Bookreview.com recently reviewed Of Orbs and Lords and here's what they had to say:
"It is delightful to come across an eighteen year old who not only reads books, but actually writes one. Of Orbs and Lords is a fantasy that covers much territory common to the genre, including quests, treasure, heroic battles, and frightening monsters. In doing so this young author explores a style of narration as modern as video games like Myst, and as ancient as Beowulf: the first true work of English literature.
As we follow Mr. Kennedy's hero Xeoromir and his friend Immahyr through a long series of heroic adventures, the story told is thoroughly detailed, and yet curiously distancing. The language, elemental yet direct, has the simplicity of a Grimm's fairy tale and the atmosphere of a TV fantasy movie. We see much more of what the characters do than what they think of the adventures that unfold around them. They acquire treasures and honors--but their inner lives remain largely hidden from us, and the characters, for the most part, seem far away, as if photographed at a distance.
There are flaws as well as strengths in the account of these rambling adventures. Perhaps in the spirit of thoroughness, exposition is sometimes unnecessarily repeated, as already related events are re-narrated for the ears of newly introduced characters or audiences. A host of detail is often over explicit for the comprehension of the reader, and sometimes becomes tedious. Greater experience as an author is likely to remedy these faults. On the positive side, kennedy's sentences are clear and complete, his syntax sound, and the book is better proofed than many I see on the shelves.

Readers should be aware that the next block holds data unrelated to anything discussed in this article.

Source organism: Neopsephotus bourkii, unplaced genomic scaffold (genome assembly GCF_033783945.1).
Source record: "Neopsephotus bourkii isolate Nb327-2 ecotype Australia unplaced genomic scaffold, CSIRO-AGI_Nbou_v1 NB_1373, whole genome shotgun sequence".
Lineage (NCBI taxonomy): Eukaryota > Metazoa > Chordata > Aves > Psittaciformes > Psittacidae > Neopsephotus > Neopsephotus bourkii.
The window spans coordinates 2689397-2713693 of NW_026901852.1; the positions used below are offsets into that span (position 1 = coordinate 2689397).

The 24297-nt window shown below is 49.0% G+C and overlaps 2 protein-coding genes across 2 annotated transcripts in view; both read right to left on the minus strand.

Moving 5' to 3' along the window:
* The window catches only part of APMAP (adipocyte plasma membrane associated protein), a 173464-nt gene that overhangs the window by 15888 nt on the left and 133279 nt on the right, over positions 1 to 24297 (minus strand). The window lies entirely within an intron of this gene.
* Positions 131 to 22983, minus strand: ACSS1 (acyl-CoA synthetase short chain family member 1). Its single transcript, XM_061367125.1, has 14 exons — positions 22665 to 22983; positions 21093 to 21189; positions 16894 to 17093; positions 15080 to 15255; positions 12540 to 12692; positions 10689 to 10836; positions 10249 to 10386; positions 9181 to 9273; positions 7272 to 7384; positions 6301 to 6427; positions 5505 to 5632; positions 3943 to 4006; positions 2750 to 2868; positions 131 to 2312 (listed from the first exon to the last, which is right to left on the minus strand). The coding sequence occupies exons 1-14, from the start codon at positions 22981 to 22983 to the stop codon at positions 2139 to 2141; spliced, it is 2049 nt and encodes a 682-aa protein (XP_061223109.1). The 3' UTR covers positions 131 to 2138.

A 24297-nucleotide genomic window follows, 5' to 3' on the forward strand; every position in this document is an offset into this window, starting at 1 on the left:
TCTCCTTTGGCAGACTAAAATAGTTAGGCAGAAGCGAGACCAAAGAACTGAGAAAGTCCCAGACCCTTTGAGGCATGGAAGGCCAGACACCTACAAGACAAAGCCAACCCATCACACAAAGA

Mr. Kennedy's interest in science makes some interesting forays in the text. We see it in is intricate descriptions of architecture, his detailed accounts of the workings or war machines, and his interest in the biology of fairies. Notably, the magical orb at the story's center (discovered in the spooky ruins of the city of Jarronal) is made of Sodium, an element of whose properties the author is clearly well aware. Traveling through the Author's imaginary landscapes, we experience a hint of lonely grandeur. As we watch his two heros successfully complete their quests and gather the honors and treasures that are due them, a reader cannot help but wonder if the hero (and perhaps the author) do not yearn for something beyond the mundane rewards of the hero/adventurer. In future works, it is not unlikely that Kennedy will add depth to his characters, and perhaps venture into venues that lean more toward science fiction than sword and sorcery. It will be interesting to watch that future unfold." -bookreview.com